Consumers are spending more online ($453 billion in 2017) and want their goods faster than ever. Demand for smaller orders is growing—Amazon alone ships over a billion packages per year. Businesses who sell online must keep pace with increasing demand and SKU management along with offering faster, more accurate order fulfillment.
Aside from the demands of picking, packing and shipping orders within minutes, businesses face other challenges including:
- managing order picking: one of the highest costs in a distribution center (up to 50%)
- reducing travel time: most of the picking time (up to 70%) is spent traveling to get product
- securing labor: warehouses and distribution centers struggle with a tight labor market, rising wages and temp labor
- increasing efficiencies: improve accuracy to avoid costly mis-picks
- remaining adaptable: can reconfigure systems easily as needs and demands change
This evolving trend has led to a growing investment in new and existing warehouses and distribution centers (DCs) across the United States. With the cost of industrial space at its highest level ever and the availability rate at its lowest point since 2000, many operations are looking to build up rather than out. This creates the perfect opportunity for automation.
Transforming to Integrated Automated Solutions
With the unemployment rate at a record low, businesses are finding more efficient ways to manage their existing workforce. Many warehouses and DCs are:
- incorporating new process improvements
- leveraging emerging technology
- implementing software and flexible solutions to increase productivity
- gaining efficiency and better managing costs
- attracting and hiring younger employees
By reducing or even eliminating manual processes, such as order picking and packing, companies can yield significant savings. For instance, increasing product pick density can decrease order pickers travel time by 15-30%. Other opportunities where advancing technology makes good dollars and sense are:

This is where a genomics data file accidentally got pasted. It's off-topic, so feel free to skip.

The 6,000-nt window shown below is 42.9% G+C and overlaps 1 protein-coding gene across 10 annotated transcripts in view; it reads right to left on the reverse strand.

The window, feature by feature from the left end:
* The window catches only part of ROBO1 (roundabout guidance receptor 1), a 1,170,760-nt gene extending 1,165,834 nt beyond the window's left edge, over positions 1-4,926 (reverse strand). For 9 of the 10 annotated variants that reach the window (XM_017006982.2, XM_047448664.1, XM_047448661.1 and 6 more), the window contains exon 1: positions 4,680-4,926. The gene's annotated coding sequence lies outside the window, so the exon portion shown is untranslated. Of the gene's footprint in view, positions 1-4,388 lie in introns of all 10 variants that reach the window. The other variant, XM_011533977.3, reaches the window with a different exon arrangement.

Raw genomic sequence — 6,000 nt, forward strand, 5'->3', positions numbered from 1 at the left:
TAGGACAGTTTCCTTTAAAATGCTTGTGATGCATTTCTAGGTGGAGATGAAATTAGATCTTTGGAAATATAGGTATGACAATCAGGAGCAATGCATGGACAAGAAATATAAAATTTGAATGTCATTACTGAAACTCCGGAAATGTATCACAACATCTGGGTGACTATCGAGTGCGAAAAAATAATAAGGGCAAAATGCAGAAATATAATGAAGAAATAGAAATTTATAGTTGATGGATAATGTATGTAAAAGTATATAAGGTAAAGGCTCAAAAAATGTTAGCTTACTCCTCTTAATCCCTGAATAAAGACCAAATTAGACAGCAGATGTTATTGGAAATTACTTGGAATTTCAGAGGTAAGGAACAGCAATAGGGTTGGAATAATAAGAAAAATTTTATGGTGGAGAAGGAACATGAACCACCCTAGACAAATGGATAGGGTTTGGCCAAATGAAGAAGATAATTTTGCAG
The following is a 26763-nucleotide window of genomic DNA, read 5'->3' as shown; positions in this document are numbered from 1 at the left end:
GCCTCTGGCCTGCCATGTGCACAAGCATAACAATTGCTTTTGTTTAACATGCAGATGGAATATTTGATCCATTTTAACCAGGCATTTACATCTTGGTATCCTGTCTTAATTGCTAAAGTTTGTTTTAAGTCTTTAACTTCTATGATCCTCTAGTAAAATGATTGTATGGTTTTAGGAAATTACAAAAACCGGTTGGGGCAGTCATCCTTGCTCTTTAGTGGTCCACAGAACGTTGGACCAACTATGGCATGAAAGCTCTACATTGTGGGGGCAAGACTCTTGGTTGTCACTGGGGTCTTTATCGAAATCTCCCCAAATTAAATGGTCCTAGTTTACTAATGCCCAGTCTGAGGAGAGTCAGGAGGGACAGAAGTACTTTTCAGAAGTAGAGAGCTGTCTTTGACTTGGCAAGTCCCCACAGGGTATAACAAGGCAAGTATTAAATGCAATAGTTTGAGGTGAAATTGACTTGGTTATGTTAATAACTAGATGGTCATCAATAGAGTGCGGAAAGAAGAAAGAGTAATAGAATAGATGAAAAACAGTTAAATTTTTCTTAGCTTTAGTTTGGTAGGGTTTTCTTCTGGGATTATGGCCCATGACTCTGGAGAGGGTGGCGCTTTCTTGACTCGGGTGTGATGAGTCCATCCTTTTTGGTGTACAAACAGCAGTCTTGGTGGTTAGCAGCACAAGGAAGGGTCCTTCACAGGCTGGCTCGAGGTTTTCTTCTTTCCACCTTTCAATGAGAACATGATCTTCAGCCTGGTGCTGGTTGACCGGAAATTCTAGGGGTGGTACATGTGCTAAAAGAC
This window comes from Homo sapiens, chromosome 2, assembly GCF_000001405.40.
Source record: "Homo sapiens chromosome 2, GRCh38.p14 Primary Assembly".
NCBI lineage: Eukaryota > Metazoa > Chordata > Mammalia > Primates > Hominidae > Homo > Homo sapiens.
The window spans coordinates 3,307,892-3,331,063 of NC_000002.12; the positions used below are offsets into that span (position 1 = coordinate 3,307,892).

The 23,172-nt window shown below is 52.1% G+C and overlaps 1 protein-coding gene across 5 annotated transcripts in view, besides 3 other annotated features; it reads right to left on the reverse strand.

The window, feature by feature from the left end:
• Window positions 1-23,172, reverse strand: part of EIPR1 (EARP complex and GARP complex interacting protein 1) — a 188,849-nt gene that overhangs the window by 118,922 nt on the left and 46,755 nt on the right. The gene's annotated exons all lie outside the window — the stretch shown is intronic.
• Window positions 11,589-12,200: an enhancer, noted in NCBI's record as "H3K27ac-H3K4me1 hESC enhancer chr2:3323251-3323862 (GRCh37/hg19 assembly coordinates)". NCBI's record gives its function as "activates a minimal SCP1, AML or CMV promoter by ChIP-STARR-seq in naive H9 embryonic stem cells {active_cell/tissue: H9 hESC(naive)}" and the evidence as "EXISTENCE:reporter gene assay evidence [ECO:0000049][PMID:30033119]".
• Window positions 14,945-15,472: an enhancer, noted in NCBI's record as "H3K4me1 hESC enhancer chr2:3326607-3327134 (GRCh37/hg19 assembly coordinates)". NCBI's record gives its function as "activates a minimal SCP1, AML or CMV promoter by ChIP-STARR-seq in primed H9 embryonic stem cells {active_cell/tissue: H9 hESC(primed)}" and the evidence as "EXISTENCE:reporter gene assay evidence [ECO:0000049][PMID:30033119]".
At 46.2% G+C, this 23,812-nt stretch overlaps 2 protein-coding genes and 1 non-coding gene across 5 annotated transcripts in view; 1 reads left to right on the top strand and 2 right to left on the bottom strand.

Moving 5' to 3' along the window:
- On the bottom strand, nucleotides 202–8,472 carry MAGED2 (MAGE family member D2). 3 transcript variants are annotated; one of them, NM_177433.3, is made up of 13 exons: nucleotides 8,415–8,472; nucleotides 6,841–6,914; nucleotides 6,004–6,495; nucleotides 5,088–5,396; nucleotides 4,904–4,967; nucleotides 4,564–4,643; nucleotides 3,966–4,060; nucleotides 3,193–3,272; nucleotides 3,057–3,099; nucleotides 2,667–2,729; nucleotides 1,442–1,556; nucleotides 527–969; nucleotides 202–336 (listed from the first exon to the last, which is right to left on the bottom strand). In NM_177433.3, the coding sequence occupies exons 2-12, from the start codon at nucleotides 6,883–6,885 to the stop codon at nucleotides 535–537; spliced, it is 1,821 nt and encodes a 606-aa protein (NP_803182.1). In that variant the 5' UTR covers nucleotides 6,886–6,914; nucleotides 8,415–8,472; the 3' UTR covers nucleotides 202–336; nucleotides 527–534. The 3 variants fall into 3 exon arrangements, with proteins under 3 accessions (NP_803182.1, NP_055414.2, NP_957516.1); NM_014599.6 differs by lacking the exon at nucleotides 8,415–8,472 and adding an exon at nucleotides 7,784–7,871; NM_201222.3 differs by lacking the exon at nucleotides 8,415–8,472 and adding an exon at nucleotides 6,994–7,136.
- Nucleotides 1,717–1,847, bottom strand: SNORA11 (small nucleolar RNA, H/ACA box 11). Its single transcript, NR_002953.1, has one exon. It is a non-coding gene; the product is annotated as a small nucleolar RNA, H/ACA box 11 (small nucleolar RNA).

- integrating a new solution with a warehouse management system (WMS), such as voice-picking and vision technology (hands- and eyes-free), an LMS and mobile apps
- integrating scalable warehouse automation, including storage and retrieval systems, and conveyor and sortation systems
- implementing shuttles and robots in the picking, packing and palletizing processes
It may come as no surprise that e-commerce has surpassed the auto industry for the biggest market share of warehouse robotics today. Even though most consumers aren’t buying cars online (yet), they are buying nearly everything else.
Reaching New Customers and Keeping Them Happy
Staying ahead of increasing demands by fulfilling smaller online orders more quickly, accurately and competitively is driving more companies to invest in automated solutions. The good news is that the cost of technology is coming down and the ROI on automated solutions is typically one to two years. Before you decide what makes sense for your business, seek the guidance of an experienced system integrator who offers end-to-end solutions designed to keep your business moving.
To help keep up with today’s demand, you also may be interested in Raymond 5000 Series Orderpickers.
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